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Nonsense can be stunning

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By Harold Morgan

Sometimes the amount of dissembling nonsense thrown at us is just stunning. Metaphorically stunning, that is.
Some Department of Transportation genius decided to cite people supporting pilgrims making the Holy Week walk to El Santuario de Chimayo if the supply stands happen onto highway right-of-way. Safety was the excuse.
A recent report (“The Economist,” Feb. 18) discussed the Obama administration’s “generous use of ancillary benefits, or ‘co-benefits’” and “private benefits” in proclaiming the bounteous gains from new regulations. The issues cover so-called gains from a regulation directed at something else.
Around 90 percent of the gains from new auto fuel-economy standards go to individuals who don’t buy fuel-efficient cars.
Signs provide a small example. Near my house a sign warns that a vehicle might appear on a road. A remote Interstate 40 interchange in the Texas panhandle has a grove of signs.
In Santa Fe, the city is suing Aeropostale, a national retailer, (OMG, a “corporation”) claiming failure to pay the required minimum wage of $10.29 per hour, the nation’s highest.
Changes in the City Different’s minimum wage link to the Consumer Price Index’s West Region, which fails to specifically break out Santa Fe and therefore may or may not relate to Santa Fe, not that much does.
One other business, a fast-food restaurant, previously got Santa Fe’s attention but escaped by successfully arguing it employed fewer than 25, a category then exempted from the regulation. Santa Fe, ever clever, changed the rules to include all businesses, meaning also the usually sanctified local little guys.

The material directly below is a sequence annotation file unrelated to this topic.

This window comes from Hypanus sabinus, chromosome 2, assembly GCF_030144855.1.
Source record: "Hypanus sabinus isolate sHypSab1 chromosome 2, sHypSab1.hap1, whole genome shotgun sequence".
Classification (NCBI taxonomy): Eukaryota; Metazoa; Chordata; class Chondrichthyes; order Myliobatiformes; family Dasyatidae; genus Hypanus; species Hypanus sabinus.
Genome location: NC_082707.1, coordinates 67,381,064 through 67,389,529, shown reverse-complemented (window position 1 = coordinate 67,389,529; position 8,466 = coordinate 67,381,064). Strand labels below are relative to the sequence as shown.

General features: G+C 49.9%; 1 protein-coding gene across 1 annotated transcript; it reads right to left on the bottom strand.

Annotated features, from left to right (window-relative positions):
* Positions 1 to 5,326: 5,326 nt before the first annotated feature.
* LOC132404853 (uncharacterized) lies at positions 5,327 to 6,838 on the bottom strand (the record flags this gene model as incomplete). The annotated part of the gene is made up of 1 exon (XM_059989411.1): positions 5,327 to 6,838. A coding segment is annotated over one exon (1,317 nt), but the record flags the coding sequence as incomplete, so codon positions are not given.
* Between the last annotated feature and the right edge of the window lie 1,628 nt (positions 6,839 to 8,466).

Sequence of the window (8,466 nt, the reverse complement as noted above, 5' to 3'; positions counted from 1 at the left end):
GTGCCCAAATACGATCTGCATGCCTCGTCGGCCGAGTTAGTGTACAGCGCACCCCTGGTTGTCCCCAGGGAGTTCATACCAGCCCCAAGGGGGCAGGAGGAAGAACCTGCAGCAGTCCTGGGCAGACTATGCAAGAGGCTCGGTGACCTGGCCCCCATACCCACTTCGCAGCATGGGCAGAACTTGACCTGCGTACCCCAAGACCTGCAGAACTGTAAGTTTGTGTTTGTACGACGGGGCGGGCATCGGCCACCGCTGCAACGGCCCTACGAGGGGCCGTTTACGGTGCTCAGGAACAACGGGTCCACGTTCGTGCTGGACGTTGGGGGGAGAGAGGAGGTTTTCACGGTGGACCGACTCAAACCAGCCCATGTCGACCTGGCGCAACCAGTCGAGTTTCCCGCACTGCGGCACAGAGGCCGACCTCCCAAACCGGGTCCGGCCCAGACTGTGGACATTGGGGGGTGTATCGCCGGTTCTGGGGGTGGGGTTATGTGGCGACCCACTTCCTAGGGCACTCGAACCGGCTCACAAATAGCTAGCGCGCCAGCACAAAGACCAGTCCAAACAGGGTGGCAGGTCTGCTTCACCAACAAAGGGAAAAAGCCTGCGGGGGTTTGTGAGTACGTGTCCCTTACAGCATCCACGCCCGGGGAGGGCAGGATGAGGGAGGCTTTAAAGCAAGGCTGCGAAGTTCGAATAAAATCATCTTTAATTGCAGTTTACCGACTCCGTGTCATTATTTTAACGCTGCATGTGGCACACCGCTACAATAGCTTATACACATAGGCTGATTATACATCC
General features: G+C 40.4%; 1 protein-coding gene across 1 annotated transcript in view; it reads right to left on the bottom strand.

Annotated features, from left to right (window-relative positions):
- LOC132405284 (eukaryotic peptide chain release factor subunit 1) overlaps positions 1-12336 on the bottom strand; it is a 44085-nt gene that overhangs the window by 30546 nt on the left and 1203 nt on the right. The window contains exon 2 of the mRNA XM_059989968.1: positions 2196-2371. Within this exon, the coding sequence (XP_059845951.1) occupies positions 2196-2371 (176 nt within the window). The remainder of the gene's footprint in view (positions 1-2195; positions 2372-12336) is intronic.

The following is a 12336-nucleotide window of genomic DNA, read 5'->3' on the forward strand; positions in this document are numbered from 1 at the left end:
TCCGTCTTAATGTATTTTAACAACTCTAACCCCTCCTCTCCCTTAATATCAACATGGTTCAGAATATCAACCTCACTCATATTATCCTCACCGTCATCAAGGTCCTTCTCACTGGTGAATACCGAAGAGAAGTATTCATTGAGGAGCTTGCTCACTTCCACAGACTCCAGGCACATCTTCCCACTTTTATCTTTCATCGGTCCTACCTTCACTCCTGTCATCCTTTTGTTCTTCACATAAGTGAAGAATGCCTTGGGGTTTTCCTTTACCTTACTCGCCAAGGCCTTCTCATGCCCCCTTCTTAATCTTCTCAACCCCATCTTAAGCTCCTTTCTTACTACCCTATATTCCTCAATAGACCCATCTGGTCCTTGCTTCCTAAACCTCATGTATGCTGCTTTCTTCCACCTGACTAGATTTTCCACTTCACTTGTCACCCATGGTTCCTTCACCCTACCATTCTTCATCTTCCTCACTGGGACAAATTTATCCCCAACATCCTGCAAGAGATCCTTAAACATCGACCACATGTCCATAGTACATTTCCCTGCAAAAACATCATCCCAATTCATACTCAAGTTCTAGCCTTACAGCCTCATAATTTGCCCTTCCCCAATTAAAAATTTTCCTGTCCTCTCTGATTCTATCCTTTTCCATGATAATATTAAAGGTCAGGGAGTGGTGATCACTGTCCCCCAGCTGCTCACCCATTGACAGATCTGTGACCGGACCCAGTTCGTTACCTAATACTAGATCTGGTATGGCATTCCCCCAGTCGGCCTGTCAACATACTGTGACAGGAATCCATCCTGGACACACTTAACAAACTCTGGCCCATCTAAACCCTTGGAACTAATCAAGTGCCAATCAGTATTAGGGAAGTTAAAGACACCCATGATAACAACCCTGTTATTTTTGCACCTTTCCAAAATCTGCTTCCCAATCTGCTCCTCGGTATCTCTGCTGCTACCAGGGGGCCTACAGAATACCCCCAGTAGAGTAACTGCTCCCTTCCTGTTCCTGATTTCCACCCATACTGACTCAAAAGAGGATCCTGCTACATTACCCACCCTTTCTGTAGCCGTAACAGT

Economic activity gets much nonsense. Political blogger Joe Monahan wrote recently that “the growth engines of (Albuquerque’s) past — booming housing construction, expanding government employment and a growing retail sector are idled.”
The devils here aren’t even in the details. Housing and retail are almost never “growth” engines of anything. They function in support of the primary or basic sectors of the economy — the sectors producing things such as semiconductors, canned chile, oil or research reports.
Government is more complicated. Government in New Mexico does three main things: national defense; big science, much of it focused on national defense; and what could be called regular government.
The national defense portion has two main units — Cannon Air Force Base and Holloman Air Force Base. Military jobs are left out of the usual job numbers.
Big science does much more than national defense emphasizing nuclear. Much more could happen, but a Sandia National Laboratories president explained that the secrecy of defense work locks minds outside the entrepreneurial box.
Still, good things happen. Sandia’s latest self-congratulatory tech transfer news release is about a powerful, quiet, zero emissions mobile light using a hydrogen fuel cell instead of a diesel generator.
Good things happen in the large, unappreciated sector of land, people and culture businesses. Chile might be considered a “growth engine.”
Mostly we hear about New Mexico farmers growing less chile. That’s true and bad.
Chile also means technology: research at New Mexico State University and expertise centered on the Chile Pepper Institute. And marketing: The 2012 National Fiery Foods and Barbecue Show attracted 17,500 people in March, a 24 percent increase from 2011. Vendors came from around the nation.  And cuisine: Chile is central to our unique cuisine, which in turn is central to the Enchantment.
And manufacturing: food processors such as Bueno Foods and Border Foods. And literature: books and cookbooks.
Retail can play in the primary economy if sales go to visitors. The St. Clair bistros in Mesilla and Farmington and the Deming tasting room probably sell mostly to visitors, as, I suspect, does Hogback Trading in Waterflow.
Our world is complex. The sweeping nonsense doesn’t help.
Harold Morgan
New Mexico News Service